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Virginia basketball returns to its roots for 2021-22 season: suffocating defense

By Jerry Ratcliffe

kihei clark gt2

Kihei Clark put up 14 points in the second half to key Virginia’s 57-49 win at Georgia Tech last season. (Photo courtesy Atlantic Coast Conference)

Tony Bennett gave us a glimpse into what Virginia basketball might look like this season, and, well, it looked familiar.

Absent of the 3-point bombers from last season, Virginia will return to its roots — defense — to get the job done. If you fell in love with 52-48 cliffhangers, applauding shot clock violations and lockdown defense, this will be your team.

The Cavaliers lost more than 70 percent of their offensive production from last season when Trey Murphy III (New Orleans Pelicans), Sam Hauser (Boston Celtics) and Jay Huff (Washington Wizards) moved on. Oh, and there was Tomas Woldetensae, who could light up opposing zones with his streaky perimeter shooting.

Then there was Justin McKoy who transferred to rival North Carolina, and Casey Morsell, who in his quest for more offensive opportunities transferred to NC State, and Jabri Abdur-Rahim, who left for Georgia.

Virginia’s success last season, winning the ACC regular season, was pinned more to the Murphy/Hauser/Huff/Woldetensae group than the McKoy/Morsell/Abdur-Rahim trio. Largely, UVA lived and died with the 3-pointer.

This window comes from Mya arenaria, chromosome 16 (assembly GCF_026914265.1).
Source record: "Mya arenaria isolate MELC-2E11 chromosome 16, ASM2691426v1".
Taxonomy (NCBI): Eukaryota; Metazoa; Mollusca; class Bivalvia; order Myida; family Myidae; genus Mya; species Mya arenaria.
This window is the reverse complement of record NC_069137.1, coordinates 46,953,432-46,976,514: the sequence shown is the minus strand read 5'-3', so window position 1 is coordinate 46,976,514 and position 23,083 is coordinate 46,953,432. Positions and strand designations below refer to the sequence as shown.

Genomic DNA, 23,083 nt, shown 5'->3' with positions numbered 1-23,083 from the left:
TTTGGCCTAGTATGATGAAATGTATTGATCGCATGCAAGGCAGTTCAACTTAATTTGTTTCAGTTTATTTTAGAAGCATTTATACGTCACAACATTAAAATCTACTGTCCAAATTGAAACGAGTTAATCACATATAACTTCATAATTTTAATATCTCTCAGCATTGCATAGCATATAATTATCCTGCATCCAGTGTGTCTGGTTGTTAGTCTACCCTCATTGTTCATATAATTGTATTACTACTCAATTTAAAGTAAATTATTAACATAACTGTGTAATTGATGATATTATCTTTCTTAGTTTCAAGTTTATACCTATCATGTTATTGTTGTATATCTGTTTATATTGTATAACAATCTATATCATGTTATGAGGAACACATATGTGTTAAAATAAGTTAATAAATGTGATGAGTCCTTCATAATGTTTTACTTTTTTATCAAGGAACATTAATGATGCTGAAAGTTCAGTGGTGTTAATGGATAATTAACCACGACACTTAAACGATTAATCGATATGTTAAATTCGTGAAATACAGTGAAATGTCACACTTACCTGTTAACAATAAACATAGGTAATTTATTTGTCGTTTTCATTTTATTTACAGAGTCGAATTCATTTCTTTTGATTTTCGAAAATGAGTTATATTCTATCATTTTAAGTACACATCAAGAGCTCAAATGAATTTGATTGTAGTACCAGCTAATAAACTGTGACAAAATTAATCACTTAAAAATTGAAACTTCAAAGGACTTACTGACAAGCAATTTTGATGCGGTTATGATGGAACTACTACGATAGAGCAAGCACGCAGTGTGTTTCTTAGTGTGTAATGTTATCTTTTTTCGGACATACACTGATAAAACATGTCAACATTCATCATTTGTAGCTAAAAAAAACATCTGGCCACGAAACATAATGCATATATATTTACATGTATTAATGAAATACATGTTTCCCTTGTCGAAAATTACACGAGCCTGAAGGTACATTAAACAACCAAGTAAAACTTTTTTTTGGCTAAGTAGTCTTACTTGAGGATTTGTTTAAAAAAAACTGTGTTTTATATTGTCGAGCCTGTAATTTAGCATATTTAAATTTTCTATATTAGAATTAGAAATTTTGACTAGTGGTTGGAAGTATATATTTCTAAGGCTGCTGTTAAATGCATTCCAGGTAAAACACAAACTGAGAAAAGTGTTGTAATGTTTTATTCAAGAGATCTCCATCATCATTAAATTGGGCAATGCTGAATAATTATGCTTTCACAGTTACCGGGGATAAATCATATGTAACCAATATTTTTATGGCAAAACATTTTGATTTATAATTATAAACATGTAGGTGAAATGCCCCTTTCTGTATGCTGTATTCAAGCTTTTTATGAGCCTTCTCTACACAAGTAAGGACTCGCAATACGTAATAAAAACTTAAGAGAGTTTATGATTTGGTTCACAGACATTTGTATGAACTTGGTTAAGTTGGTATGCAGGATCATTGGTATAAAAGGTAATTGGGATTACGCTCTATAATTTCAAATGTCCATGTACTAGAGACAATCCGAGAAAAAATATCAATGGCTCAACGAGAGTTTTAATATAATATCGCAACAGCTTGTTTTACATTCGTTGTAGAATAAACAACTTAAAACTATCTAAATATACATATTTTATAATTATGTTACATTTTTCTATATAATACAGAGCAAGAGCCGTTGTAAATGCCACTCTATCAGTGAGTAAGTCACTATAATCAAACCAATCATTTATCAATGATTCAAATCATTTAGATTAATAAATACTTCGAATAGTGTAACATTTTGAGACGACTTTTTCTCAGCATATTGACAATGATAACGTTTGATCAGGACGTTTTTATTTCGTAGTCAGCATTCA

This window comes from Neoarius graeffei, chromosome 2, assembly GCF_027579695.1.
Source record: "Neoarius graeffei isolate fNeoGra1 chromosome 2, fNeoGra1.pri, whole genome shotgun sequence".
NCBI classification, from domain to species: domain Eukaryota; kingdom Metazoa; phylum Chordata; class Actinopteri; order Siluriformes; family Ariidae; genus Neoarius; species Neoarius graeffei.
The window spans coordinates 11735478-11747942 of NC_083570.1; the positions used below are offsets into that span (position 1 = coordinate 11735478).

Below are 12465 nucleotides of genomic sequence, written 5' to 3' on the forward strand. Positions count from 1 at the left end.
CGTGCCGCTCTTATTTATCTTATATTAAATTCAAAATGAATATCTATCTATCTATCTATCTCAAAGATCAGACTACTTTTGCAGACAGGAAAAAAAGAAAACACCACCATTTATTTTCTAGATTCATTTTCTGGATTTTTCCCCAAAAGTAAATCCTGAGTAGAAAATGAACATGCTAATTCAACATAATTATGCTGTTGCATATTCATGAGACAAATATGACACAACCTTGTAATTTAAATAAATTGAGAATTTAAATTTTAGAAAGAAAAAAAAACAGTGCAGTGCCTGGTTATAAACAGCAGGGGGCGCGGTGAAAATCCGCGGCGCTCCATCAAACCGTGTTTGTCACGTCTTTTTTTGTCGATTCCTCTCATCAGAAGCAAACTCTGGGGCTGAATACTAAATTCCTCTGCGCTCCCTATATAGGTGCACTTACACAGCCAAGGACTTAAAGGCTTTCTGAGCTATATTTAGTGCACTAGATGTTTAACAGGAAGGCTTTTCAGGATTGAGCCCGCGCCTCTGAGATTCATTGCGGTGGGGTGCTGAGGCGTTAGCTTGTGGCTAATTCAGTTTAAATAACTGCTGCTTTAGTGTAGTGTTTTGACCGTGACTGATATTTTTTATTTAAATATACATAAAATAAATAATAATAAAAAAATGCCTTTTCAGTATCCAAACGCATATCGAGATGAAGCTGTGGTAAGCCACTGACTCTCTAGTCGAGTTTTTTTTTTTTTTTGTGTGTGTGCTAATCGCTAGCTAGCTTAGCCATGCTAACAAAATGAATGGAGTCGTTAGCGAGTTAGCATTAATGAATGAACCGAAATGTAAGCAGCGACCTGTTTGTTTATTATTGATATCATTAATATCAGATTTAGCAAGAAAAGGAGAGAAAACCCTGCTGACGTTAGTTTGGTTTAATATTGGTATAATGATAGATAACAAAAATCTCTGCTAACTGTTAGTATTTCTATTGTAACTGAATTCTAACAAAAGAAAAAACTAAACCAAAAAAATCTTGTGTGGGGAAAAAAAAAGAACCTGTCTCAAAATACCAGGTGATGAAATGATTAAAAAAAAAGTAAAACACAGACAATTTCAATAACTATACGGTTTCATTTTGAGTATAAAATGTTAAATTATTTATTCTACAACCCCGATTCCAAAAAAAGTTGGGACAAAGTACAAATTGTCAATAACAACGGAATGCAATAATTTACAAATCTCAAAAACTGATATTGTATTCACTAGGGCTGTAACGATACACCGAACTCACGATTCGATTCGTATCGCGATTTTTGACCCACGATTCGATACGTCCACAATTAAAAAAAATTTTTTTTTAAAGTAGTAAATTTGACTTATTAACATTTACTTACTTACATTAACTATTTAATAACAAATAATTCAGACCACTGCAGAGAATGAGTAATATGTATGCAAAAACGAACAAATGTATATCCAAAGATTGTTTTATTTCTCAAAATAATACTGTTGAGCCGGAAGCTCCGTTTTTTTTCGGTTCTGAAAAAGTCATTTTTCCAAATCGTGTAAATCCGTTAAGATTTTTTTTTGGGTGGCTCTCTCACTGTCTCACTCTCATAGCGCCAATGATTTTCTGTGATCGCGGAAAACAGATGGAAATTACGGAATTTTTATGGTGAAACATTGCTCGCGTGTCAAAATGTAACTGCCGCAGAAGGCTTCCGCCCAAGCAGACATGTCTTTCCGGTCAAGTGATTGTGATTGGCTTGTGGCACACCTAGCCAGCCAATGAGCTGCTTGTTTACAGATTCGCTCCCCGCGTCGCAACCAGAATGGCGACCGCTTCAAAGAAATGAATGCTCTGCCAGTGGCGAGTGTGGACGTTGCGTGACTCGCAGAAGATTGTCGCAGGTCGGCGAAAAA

While the offense touched the JPJ ceiling in terms of production for a Cavaliers team and the defense suffered a bit. It wasn’t bad, it just wasn’t Bennett-certified like most of his teams have been for the past dozen seasons.

This year, that must change.

“It takes some time,” Bennett said of the emphasis on defense this season (UVA opens up against Navy on Nov. 9). “We’re not near where we’ve been with more experienced teams.

“That’s reality, but that doesn’t mean we can’t get to that spot or get further along as time progresses. There’s no substitute for that, and so we’re just still trying to figure it out.”

While Bennett doesn’t stress perfection of his “Pack Line” defense as intensely during the offseason workouts as much as this time of the year, he can measure his team’s strides in learning to defend in a couple of private scrimmages against quality competition before the season begins.

He is known for experimenting with various lineups, combinations and schemes in early-season contests against nonconference competition, always tinkering to perfect.

This team may more resemble the 2019-20 squad or some of Bennett’s earlier teams due to the emphasis on defense.

“We weren’t as gifted (in ‘19-’20), but we won games at times with our defense,” Bennett said. “I think this team this year, it’s not there yet, but it’s going to have to [reach that point]. That’s going to become really important.

“Can you be so tough-minded defensively and take a step that you can hang in games or win games defensively, and then continue to figure out, ‘Alright, how do we score? How are we effective?’ And it’ll have to look different because of what we lost.”